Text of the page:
SMARTER TRAINING WITH A HEART RATE MONITOR

Are you exhausted after every workout? Are you attacking every set like a madman? Do you believe in NO PAIN NO GAIN?

Are you disappointed that you did not improve your times as much as you had hoped at your last swim meet? I replied yes to all those questions. I responded by training with a Polar Vantage XL heart rate monitor. I have used it for both workouts and races. During workouts I set it to record every 60 seconds so that I can graph the work out later; heart rate versus each set. This monitor always displays the current heart rate to EKG accuracy.

My perceived efforts during workouts were that I was over-training. Within a week of first using the monitor I knew 80-90% of my workouts were anaerobic! I changed to a slower lane, using the heart rate monitor to determine my speed and rest interval, so that no more than 10% of a normal workout was anaerobic. In two weeks my resting heart rate (taken first thing in the morning) decreased from 61 to 48. Elevated resting heart rate can indicate overtraining, fatigue, injuries, and sickness. Because I had no other problem except swimming too hard, this decrease indicated I was overtraining. Few masters know that a hard anaerobic workout (Lactic Acid set) actually damages the muscle cell walls so that aerobic capacity is decreased for 24 to 96 hours. I still have one anaerobic workout per week, but I now follow it up with a recovery workout the next day, keeping my heart rate near the bottom of the aerobic zone. Your heart has a maximal rate that it cannot exceed even during the most exhaustive exercise. The maximal heart rate is sport specific, being very different for running, cycling or swimming. There is only one way to find your maximal heart rate during swimming accurately, and that is to use an EKG accurate heart monitor during testing in a prescribed method. You can use your wrist or neck pulse for your morning resting heart rate, but the errors introduced testing yourself at maximal heart rate by the palpation method are just too great. THE HEART RATE MONITOR BOOK by Sally Edwards describes ways to obtain your maximum heart rate. Once you know your max heart rate accurately you can figure your own values for each of the five training heart rate zones described in the book.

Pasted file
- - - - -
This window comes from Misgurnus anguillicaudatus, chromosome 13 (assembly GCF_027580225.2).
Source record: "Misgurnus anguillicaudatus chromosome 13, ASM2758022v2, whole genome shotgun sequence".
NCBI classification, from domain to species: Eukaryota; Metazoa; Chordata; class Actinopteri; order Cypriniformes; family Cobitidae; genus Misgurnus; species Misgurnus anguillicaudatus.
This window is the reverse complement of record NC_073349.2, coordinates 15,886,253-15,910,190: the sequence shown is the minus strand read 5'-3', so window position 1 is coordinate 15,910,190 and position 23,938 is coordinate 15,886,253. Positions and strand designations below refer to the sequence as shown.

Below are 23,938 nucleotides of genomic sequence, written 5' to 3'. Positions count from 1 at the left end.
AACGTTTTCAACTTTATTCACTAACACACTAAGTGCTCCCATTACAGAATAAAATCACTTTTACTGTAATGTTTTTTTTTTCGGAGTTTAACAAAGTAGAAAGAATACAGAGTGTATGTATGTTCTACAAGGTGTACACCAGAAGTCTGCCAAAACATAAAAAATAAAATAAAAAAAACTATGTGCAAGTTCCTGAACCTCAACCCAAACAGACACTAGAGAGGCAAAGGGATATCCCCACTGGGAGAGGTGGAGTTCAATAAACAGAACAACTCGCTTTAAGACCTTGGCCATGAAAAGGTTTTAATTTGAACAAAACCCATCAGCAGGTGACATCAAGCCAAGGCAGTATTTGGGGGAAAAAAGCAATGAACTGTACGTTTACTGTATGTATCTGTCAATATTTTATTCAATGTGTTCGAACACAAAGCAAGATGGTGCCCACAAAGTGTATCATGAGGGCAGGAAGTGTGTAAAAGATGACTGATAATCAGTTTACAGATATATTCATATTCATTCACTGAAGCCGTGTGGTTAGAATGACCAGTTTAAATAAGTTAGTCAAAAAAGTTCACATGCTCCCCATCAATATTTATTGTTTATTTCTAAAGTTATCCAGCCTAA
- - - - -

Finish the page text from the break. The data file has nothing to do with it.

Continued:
I recommend getting and reading THE HEART RATE MONITOR BOOK to determine if you want a heart rate monitor at all, and if you do, how to use it effectively. Along with the Polar Vantage XL monitor I also recommend the Polar Accurex II, which records 44 lap times and the heart rate at the end of each of those laps. The heart rate monitor consists of two pieces, a watch-like receiver, and a transmitter belt that goes just under the breast area. Wearing the monitor in a swim race is a problem for men as high speed in water causes the transmitter belt to flutter, loosing contact with the heart electrical pulse. I made up a neck harness with $2.00 worth of stretch nylon that works fine in practice, and also use a Speedo 2000 suit for swim meets. Women do not have this same problem, as the monitor transmitter is covered by the breasts and a swim suit. Both monitors have many more features, such as alarms at your entered high and low heart rates, and warm up timers. The Vantage XL also will record your heart rate at 5, 15, and 60 second intervals.

Next issue I will tell you how to use a heart rate monitor to race faster, to develop biofeed-back techniques, to actually increase your maximal heart rate, and how a team could use heart rate monitors for better workouts.


USING A HEART RATE MONITOR FOR FASTER RACING

Last issue I described ways to check if you are over-training, by using a heart rate monitor, as well as some of the features of these monitors. This issue we will advance our uses of heart rate monitors.